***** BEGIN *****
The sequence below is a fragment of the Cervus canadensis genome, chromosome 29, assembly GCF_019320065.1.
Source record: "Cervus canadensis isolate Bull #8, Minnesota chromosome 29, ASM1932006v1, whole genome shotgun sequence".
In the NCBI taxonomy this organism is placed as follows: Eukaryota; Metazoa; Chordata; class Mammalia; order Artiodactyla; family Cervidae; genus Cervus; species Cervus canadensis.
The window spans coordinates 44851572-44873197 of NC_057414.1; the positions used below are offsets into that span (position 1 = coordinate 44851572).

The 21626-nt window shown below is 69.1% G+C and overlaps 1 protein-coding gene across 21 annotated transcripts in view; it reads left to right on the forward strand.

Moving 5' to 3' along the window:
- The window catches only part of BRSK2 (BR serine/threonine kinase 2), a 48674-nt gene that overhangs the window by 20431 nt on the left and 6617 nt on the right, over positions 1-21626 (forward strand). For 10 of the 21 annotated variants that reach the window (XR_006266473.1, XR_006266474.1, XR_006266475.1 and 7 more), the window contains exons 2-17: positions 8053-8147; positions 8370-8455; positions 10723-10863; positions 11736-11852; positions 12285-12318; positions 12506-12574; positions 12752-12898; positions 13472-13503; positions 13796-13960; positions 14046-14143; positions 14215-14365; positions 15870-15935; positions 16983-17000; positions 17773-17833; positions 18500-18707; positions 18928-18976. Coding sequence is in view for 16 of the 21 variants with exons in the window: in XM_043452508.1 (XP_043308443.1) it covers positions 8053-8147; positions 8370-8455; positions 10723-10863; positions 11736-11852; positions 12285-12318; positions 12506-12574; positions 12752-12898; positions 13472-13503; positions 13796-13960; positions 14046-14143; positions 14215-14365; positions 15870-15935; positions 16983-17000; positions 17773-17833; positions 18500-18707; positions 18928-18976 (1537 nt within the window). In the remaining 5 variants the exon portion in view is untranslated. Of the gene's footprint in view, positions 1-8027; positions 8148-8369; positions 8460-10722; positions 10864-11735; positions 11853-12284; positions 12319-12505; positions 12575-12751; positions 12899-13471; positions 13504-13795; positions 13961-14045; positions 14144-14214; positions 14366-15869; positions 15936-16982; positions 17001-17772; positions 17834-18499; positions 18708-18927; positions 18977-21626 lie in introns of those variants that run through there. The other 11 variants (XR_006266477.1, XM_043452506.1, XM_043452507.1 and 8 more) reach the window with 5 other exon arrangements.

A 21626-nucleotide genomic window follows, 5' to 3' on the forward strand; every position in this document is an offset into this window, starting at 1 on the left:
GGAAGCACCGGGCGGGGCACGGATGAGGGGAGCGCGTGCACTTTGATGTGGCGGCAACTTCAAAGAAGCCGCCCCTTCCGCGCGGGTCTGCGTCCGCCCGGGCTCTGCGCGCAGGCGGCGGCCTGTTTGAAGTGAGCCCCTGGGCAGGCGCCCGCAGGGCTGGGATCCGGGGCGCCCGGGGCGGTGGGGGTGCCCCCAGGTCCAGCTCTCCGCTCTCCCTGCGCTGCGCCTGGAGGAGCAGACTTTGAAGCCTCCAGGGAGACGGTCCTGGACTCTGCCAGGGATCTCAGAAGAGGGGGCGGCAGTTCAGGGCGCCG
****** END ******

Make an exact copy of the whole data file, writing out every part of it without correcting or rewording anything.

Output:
The sequence below is a fragment of the Cervus canadensis genome, chromosome 29, assembly GCF_019320065.1.
Source record: "Cervus canadensis isolate Bull #8, Minnesota chromosome 29, ASM1932006v1, whole genome shotgun sequence".
In the NCBI taxonomy this organism is placed as follows: Eukaryota; Metazoa; Chordata; class Mammalia; order Artiodactyla; family Cervidae; genus Cervus; species Cervus canadensis.
The window spans coordinates 44851572-44873197 of NC_057414.1; the positions used below are offsets into that span (position 1 = coordinate 44851572).

The 21626-nt window shown below is 69.1% G+C and overlaps 1 protein-coding gene across 21 annotated transcripts in view; it reads left to right on the forward strand.

Moving 5' to 3' along the window:
- The window catches only part of BRSK2 (BR serine/threonine kinase 2), a 48674-nt gene that overhangs the window by 20431 nt on the left and 6617 nt on the right, over positions 1-21626 (forward strand). For 10 of the 21 annotated variants that reach the window (XR_006266473.1, XR_006266474.1, XR_006266475.1 and 7 more), the window contains exons 2-17: positions 8053-8147; positions 8370-8455; positions 10723-10863; positions 11736-11852; positions 12285-12318; positions 12506-12574; positions 12752-12898; positions 13472-13503; positions 13796-13960; positions 14046-14143; positions 14215-14365; positions 15870-15935; positions 16983-17000; positions 17773-17833; positions 18500-18707; positions 18928-18976. Coding sequence is in view for 16 of the 21 variants with exons in the window: in XM_043452508.1 (XP_043308443.1) it covers positions 8053-8147; positions 8370-8455; positions 10723-10863; positions 11736-11852; positions 12285-12318; positions 12506-12574; positions 12752-12898; positions 13472-13503; positions 13796-13960; positions 14046-14143; positions 14215-14365; positions 15870-15935; positions 16983-17000; positions 17773-17833; positions 18500-18707; positions 18928-18976 (1537 nt within the window). In the remaining 5 variants the exon portion in view is untranslated. Of the gene's footprint in view, positions 1-8027; positions 8148-8369; positions 8460-10722; positions 10864-11735; positions 11853-12284; positions 12319-12505; positions 12575-12751; positions 12899-13471; positions 13504-13795; positions 13961-14045; positions 14144-14214; positions 14366-15869; positions 15936-16982; positions 17001-17772; positions 17834-18499; positions 18708-18927; positions 18977-21626 lie in introns of those variants that run through there. The other 11 variants (XR_006266477.1, XM_043452506.1, XM_043452507.1 and 8 more) reach the window with 5 other exon arrangements.

A 21626-nucleotide genomic window follows, 5' to 3' on the forward strand; every position in this document is an offset into this window, starting at 1 on the left:
GGAAGCACCGGGCGGGGCACGGATGAGGGGAGCGCGTGCACTTTGATGTGGCGGCAACTTCAAAGAAGCCGCCCCTTCCGCGCGGGTCTGCGTCCGCCCGGGCTCTGCGCGCAGGCGGCGGCCTGTTTGAAGTGAGCCCCTGGGCAGGCGCCCGCAGGGCTGGGATCCGGGGCGCCCGGGGCGGTGGGGGTGCCCCCAGGTCCAGCTCTCCGCTCTCCCTGCGCTGCGCCTGGAGGAGCAGACTTTGAAGCCTCCAGGGAGACGGTCCTGGACTCTGCCAGGGATCTCAGAAGAGGGGGCGGCAGTTCAGGGCGCCG